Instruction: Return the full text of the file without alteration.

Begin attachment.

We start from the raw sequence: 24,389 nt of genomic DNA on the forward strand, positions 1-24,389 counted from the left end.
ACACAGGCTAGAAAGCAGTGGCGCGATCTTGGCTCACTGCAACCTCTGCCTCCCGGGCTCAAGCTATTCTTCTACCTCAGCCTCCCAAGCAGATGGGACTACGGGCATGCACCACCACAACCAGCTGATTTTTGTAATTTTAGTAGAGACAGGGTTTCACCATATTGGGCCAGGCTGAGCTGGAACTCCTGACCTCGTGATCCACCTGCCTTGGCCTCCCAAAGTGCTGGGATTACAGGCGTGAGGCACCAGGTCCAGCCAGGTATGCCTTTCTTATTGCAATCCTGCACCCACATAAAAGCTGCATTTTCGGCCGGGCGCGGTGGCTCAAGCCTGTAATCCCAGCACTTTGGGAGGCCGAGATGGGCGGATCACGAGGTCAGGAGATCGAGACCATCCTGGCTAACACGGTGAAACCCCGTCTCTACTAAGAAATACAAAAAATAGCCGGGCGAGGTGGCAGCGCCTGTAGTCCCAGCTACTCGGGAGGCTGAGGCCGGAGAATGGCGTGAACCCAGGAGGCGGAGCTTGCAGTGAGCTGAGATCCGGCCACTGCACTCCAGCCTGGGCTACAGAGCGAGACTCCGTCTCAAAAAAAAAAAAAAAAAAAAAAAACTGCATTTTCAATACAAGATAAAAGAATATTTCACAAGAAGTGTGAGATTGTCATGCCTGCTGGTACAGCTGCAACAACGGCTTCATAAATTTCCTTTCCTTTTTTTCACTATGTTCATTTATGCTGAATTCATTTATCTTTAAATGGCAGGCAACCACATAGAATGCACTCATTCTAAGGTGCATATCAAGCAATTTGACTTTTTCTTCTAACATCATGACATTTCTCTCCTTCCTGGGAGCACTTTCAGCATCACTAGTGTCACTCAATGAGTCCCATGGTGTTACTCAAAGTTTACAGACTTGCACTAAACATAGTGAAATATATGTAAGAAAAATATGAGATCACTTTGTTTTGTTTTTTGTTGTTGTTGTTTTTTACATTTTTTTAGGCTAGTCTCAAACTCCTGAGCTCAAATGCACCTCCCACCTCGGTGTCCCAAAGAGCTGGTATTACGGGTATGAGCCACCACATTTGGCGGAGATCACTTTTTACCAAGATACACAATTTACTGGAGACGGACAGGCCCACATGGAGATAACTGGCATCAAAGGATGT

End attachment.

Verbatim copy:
We start from the raw sequence: 24,389 nt of genomic DNA on the forward strand, positions 1-24,389 counted from the left end.
ACACAGGCTAGAAAGCAGTGGCGCGATCTTGGCTCACTGCAACCTCTGCCTCCCGGGCTCAAGCTATTCTTCTACCTCAGCCTCCCAAGCAGATGGGACTACGGGCATGCACCACCACAACCAGCTGATTTTTGTAATTTTAGTAGAGACAGGGTTTCACCATATTGGGCCAGGCTGAGCTGGAACTCCTGACCTCGTGATCCACCTGCCTTGGCCTCCCAAAGTGCTGGGATTACAGGCGTGAGGCACCAGGTCCAGCCAGGTATGCCTTTCTTATTGCAATCCTGCACCCACATAAAAGCTGCATTTTCGGCCGGGCGCGGTGGCTCAAGCCTGTAATCCCAGCACTTTGGGAGGCCGAGATGGGCGGATCACGAGGTCAGGAGATCGAGACCATCCTGGCTAACACGGTGAAACCCCGTCTCTACTAAGAAATACAAAAAATAGCCGGGCGAGGTGGCAGCGCCTGTAGTCCCAGCTACTCGGGAGGCTGAGGCCGGAGAATGGCGTGAACCCAGGAGGCGGAGCTTGCAGTGAGCTGAGATCCGGCCACTGCACTCCAGCCTGGGCTACAGAGCGAGACTCCGTCTCAAAAAAAAAAAAAAAAAAAAAAAACTGCATTTTCAATACAAGATAAAAGAATATTTCACAAGAAGTGTGAGATTGTCATGCCTGCTGGTACAGCTGCAACAACGGCTTCATAAATTTCCTTTCCTTTTTTTCACTATGTTCATTTATGCTGAATTCATTTATCTTTAAATGGCAGGCAACCACATAGAATGCACTCATTCTAAGGTGCATATCAAGCAATTTGACTTTTTCTTCTAACATCATGACATTTCTCTCCTTCCTGGGAGCACTTTCAGCATCACTAGTGTCACTCAATGAGTCCCATGGTGTTACTCAAAGTTTACAGACTTGCACTAAACATAGTGAAATATATGTAAGAAAAATATGAGATCACTTTGTTTTGTTTTTTGTTGTTGTTGTTTTTTACATTTTTTTAGGCTAGTCTCAAACTCCTGAGCTCAAATGCACCTCCCACCTCGGTGTCCCAAAGAGCTGGTATTACGGGTATGAGCCACCACATTTGGCGGAGATCACTTTTTACCAAGATACACAATTTACTGGAGACGGACAGGCCCACATGGAGATAACTGGCATCAAAGGATGT